Turkey weather: More than 20 dead in severe storms

Image copyright Reuters Image caption More than 200 people have been killed by death and destruction in Turkey in just two weeks More than 20 people have been killed as severe winds lashed parts…

Turkey weather: More than 20 dead in severe storms

Image copyright Reuters Image caption More than 200 people have been killed by death and destruction in Turkey in just two weeks

More than 20 people have been killed as severe winds lashed parts of Turkey and parts of the Black Sea region.

Two cars flipped over on the highway near Sivas, south-west of Istanbul, with 11 people inside, reports say.

Two boys are said to have died in a muddy cave after being swept away.

More than 50 people died in the province of Istanbul, while other deaths have been reported in cities including Izmir, Malatya and Adana.

Buses overturned, houses were blown over and streets were closed.

More than 400 people were injured in the worst-hit area, says the state-run Anadolu Agency.

Image copyright AFP Image caption Hundreds were injured in the worst-hit area in west Turkey

Earlier this week, at least 87 people were killed in the province of Van in central Turkey when two separate strong earthquakes struck.

Death toll rises

Image copyright Reuters Image caption Turkey is still in mourning for the hundreds of people killed in the powerful earthquakes

Parts of Ankara and Izmir in western Turkey suffered severe property damage in the storms, with buildings flattened by the high winds.

Some 590 people were injured in the Black Sea region alone.

The National Disaster and Emergency Management Authority (AFAD) has asked residents to stay away from urban areas, in an effort to limit damage.

Late on Monday night, wind speeds reached 100km (60 miles) per hour in the Black Sea region. Winds of 80km/h were measured in Istanbul on Monday.

Nearly 400 flights had to be cancelled in Adana, according to the country’s ANADOLu news agency.

Image copyright AFP Image caption Turkey has been hit by powerful storms in the past few days

Also on Monday night, heavy rain forced authorities to close the Bosphorus Bridge – one of the world’s largest suspension bridges – which links the European and Asian sides of Istanbul.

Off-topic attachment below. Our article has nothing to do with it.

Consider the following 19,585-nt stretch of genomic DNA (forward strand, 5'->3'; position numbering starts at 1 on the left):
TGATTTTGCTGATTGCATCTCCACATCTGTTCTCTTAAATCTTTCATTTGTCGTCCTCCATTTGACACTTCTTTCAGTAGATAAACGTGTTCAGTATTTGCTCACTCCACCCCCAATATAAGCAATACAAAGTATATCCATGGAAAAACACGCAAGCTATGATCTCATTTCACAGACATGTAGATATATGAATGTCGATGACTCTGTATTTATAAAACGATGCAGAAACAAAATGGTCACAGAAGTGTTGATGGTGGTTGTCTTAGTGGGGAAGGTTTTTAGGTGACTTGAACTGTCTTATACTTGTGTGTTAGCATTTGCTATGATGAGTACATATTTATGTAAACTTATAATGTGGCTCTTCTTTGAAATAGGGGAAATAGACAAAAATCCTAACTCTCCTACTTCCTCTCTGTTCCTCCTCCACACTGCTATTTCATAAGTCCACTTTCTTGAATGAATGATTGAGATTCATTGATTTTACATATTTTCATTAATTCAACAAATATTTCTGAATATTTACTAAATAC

Powerful winds and heavy rain have also been recorded across much of the UK, but the meteorological office says there are no reports of damage or injury.

Turkey and the UK have a long history. Britain is believed to have sent two warship warships to defend the northwestern coast of the Aegean between 1834 and 1862.

President Recep Tayyip Erdogan is due to visit Greece next week for the EU-Turkey summit, and Turkey’s Foreign Minister Mevlut Cavusoglu is due to meet counterparts from Argentina and Cuba in Cuba.

Prime Minister Gordon Brown was in Ankara on Monday and criticised British and EU officials over their “complacency” in allowing Turkey to join the EU.

His comments came in response to Turkey’s surprise decision to delay its EU accession talks until 2020.

Mr Brown said he was “appalled” by the announcement, adding: “Their great-grandchildren will not forgive us.”

Image copyright Reuters Image caption Storms in western Turkey killed three people on Saturday

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Image copyright EPA Image caption The storm caused damage to power lines and broke some of the world’s longest power pylons

Image copyright AFP Image caption Strong winds toppled traffic lights in Adana in the western Turkey

Image copyright Reuters Image caption There were also reports of damage to buildings in Izmir, the country’s fourth largest city

Image copyright Reuters Image caption Military helicopters flew in to evacuate the injured from the storms

Image copyright Reuters Image caption Hailstones of up to 1.7in (4cm) were also reported in Izmir

Image copyright AFP Image caption Turkey has now postponed the talks with the EU until 2020

Turkey has said its membership negotiations with the EU have been suspended for the time being – though hopes of Turkey joining the EU in the medium term still remain.

President Erdogan has accused the EU of “doing nothing” to help Turkey’s refugees.

After hosting European Commission President Jean-Claude Juncker in Ankara in June, Mr Erdogan lashed out at the EU, accusing it of “financial strangulation” and being an obstacle to Ankara joining the bloc.

Turkey is home to the biggest number of refugees living in Europe.

More than 3.5 million of them were displaced by the conflicts in Syria and Iraq. Most have been sheltering in Turkey for two years.

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If you’ve seen the aftermath, how has it looked and what are the people of Turkey saying? Send us a picture.

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